Technology companies are pulling their services from Russia en masse in protest against its invasion of Ukraine and have tightened information controls that severely limit the spread of information within the country.

Google and Facebook both said they would stop showing ads in Russia and from Russians to the rest of the world.

“In light of the extraordinary circumstances, we’re pausing Google Ads in Russia,” Google said.

Google had initially banned Russian state media from buying or selling ads but decided to completely remove its advertising services after it was ordered to stop showing ads that the Russian state deemed were pro-Ukraine.

Access to Facebook, along with Twitter and Google-owned YouTube, have been throttled and blocked by the Russian government as it tries desperately to control the narrative about the war being told to Russian citizens.

Facebook’s President of Global Affairs, Nick Klegg, responded to the Russian blocking attempt by saying the social media company would try and do everything it can “to restore our services so they remain available to people to safely and securely express themselves and organise for action”.

Shortly after, Facebook said it was stopping all advertising in Russia and from Russians.

Cultural isolation

While the removal of YouTube and Facebook ads might actually be welcomed by Russian users bypassing national blocks, the suspension of Netflix’s entire service will help impose a cultural severing from the west.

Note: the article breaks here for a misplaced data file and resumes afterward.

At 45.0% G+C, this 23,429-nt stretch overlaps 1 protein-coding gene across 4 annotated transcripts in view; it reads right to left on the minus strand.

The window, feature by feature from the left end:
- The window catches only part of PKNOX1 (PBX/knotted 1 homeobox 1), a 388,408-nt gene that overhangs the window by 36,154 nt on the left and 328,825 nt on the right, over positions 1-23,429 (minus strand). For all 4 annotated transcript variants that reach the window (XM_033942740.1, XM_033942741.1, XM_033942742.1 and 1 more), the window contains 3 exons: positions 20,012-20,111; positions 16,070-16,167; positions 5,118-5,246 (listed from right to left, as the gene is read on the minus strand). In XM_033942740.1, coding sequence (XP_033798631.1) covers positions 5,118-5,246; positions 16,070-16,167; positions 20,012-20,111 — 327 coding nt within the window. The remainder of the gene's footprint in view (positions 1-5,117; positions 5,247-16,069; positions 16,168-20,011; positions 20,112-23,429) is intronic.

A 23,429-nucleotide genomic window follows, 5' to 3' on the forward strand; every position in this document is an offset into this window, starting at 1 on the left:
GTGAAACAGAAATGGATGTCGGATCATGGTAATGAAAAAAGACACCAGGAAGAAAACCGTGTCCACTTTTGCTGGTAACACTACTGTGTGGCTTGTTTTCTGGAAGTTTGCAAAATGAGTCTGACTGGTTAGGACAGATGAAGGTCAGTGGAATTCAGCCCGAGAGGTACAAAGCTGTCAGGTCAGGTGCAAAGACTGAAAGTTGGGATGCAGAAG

Netflix had already protested by stopping its dissemination of 20 Russian propaganda channels it was required by law to host by law.

But it went one step further this week with a spokesperson saying it has “decided to suspend our service in Russia”.

Video sharing sensation TikTok is continuing to operate in Russia for the time being but has stopped its livestreaming feature after new ‘fake news’ laws were enacted in the country that would see people sharing non-state sanctioned information about the Russian war in Ukraine potentially face 15-year prison sentences.

TikTok said it needed to “review the safety implications” of the new law before it could resume its services.

Just prior to when TikTok began limiting its services, the BBC published a guide – in Russian and English – for how to access BBC News from behind a geofence.

The BBC encouraged the use of open source circumvention app Psiphon, as well as the Tor Browser which can be used to access a dedicated version of BBC’s website.

Video game dsitributors Activision Blizzard, Epic, and Electronic Arts have also pulled sales in the Russian localised versions of their app stores.

No more hardware

Computer hardware is also harder to get hold of inside the invading country with Microsoft, Apple, Samsung, and Dell all stopping new product sales within the Russian Federation.

In a blog post, Microsoft President Brad Smith said the company was “coordinating closely and working in lockstep” with governments to help impose sanctions – including stopping “many aspects” of its business in Russia.

“We believe we are most effective in aiding Ukraine when we take concrete steps in coordination with the decisions being made by these governments and we will take additional steps as the situation continues to evolve,” Smith said.

But there are warnings that completely cutting Russia off from tech made by the US and its allies could help fuel economic rivals like China, which is a technology manufacturing powerhouse in its own right.

Economic sanctions, alongside the removal of PayPal, Visa, and Mastercard, will at least make it more difficult for Russian oligarchs to move money they pilfered from the Russian people out of the country.

Cryptocurrency exchange Coinbase is also getting behind sanctions by blocking access to Russian individuals who are targeted by sanctions.